This one is really quite simple, we need to communicate more like Jesus. We need to tell stories and ask questions. When church held a more central position in society and christendom was still in place, we got used to providing answers. We even developed systems to help this answer driven approach, like apologetics, which at one level for that time when culture was open to the idea of fixed truths, was okay. (I’d probably argue it was more to with power and control than Jesus but lets not split hairs).
A sermon does not become interactive simply because you throw out some rhetorical questions that the christians know the answers to anyway. We need to embrace a far humbler approach to mission, and see ourselves as co-searchers for truth. To find the right questions to ask, and develop participative process that provide spaces for people to genuinely explore. Redesign a church service into a genuinely participative space (a byproduct of this maybe also genuine all age services), where regardless of age, all are seen as experts at the experiment of being human. Then instead of spending hours coming up with 3 points that answer a question few people are asking, the leader wrestles with God to find the right three questions to ask, and creates a space where those are explored by all the experts in the room. You could even tie the questions to the previous turn and ask your council of reference what are the questions we should be asking.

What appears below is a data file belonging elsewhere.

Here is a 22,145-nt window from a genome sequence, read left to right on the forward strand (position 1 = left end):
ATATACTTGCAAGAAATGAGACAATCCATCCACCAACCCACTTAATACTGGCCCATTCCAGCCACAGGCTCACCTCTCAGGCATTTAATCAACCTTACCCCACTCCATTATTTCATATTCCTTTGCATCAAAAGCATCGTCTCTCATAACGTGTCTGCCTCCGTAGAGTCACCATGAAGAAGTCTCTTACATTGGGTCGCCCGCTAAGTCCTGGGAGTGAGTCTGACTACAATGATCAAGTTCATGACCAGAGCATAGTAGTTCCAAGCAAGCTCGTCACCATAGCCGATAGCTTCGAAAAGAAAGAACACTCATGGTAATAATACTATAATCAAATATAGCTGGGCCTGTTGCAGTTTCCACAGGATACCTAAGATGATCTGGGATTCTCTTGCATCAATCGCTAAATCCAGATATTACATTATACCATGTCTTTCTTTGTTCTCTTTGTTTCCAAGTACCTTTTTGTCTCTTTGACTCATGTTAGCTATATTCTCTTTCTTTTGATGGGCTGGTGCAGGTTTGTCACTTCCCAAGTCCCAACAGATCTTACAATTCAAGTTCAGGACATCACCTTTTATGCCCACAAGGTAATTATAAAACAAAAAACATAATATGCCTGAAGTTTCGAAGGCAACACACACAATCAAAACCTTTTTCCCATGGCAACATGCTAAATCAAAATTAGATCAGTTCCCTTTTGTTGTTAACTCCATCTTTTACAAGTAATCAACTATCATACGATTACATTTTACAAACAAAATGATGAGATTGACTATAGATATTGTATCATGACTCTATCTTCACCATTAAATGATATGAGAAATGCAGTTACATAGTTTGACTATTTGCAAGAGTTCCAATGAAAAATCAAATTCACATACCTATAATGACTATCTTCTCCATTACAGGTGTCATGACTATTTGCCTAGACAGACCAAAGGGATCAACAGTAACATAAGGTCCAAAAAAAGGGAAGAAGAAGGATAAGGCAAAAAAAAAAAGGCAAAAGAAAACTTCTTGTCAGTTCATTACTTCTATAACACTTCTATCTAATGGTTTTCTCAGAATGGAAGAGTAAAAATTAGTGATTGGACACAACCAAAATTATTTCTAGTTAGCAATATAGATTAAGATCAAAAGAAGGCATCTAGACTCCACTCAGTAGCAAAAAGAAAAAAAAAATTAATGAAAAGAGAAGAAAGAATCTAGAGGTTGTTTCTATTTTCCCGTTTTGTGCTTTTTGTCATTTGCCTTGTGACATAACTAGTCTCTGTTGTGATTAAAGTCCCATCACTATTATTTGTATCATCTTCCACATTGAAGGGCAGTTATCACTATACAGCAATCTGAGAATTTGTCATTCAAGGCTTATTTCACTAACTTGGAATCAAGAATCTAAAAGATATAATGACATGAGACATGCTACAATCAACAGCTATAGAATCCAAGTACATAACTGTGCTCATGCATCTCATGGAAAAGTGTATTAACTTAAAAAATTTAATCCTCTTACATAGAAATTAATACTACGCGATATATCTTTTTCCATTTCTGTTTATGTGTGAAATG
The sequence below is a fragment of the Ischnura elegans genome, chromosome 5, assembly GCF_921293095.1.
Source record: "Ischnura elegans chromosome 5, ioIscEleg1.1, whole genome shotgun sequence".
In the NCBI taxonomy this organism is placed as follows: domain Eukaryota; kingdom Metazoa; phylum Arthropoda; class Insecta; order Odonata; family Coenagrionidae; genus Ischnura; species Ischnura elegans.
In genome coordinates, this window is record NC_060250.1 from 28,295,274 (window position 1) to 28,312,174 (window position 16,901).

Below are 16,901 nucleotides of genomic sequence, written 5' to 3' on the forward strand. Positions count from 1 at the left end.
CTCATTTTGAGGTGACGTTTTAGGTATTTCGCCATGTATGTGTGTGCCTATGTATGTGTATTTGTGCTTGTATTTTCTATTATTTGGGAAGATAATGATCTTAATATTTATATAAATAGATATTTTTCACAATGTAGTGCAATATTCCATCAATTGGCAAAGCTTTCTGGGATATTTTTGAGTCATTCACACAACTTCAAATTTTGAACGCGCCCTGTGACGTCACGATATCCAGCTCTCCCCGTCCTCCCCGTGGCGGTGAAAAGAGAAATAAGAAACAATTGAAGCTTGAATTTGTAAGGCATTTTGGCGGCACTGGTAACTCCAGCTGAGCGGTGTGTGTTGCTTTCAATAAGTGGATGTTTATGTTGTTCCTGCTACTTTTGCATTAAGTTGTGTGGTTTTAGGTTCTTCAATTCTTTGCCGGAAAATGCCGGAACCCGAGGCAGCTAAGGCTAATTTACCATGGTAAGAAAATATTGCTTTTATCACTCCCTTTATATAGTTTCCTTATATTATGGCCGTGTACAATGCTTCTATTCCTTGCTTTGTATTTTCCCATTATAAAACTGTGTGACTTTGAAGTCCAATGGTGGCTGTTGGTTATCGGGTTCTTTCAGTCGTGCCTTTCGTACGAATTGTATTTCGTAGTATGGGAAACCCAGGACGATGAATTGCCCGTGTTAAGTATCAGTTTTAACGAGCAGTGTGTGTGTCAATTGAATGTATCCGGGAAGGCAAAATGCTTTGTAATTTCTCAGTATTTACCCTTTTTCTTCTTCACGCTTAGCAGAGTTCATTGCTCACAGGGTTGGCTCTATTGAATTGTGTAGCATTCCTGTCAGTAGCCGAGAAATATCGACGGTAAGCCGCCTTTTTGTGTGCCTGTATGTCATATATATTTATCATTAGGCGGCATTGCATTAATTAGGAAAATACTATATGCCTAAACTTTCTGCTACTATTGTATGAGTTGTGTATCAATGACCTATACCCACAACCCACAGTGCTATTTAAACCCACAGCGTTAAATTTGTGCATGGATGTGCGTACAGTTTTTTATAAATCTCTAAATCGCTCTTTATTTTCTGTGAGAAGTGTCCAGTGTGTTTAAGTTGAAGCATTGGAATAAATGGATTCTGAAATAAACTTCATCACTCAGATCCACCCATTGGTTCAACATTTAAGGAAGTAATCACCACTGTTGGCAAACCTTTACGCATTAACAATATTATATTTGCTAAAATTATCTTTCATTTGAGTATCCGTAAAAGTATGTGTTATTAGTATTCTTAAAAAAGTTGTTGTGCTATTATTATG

From Exclusion to Inclusion
When we follow the missionary god we cannot help but recognise the inclusive, loving, arms outstretched Jesus who died. So once again I quote Michael Curry “Our commitment to be an inclusive church is not based on a social theory or capitulation to the ways of the culture, but on our belief that the outstretched arms of Jesus on the cross are a sign of the very love of God reaching out to us all.” This is also not just a gay marriage issue, but about developing an inclusive way of being where all are welcomed, valued and served. Lets move beyond the arguments to find a way of being human and welcoming to all. So the the final provocation that may help us walk in a different direction is why not develop your own welcome notice like the one that was doing the rounds on Facebook a few years ago.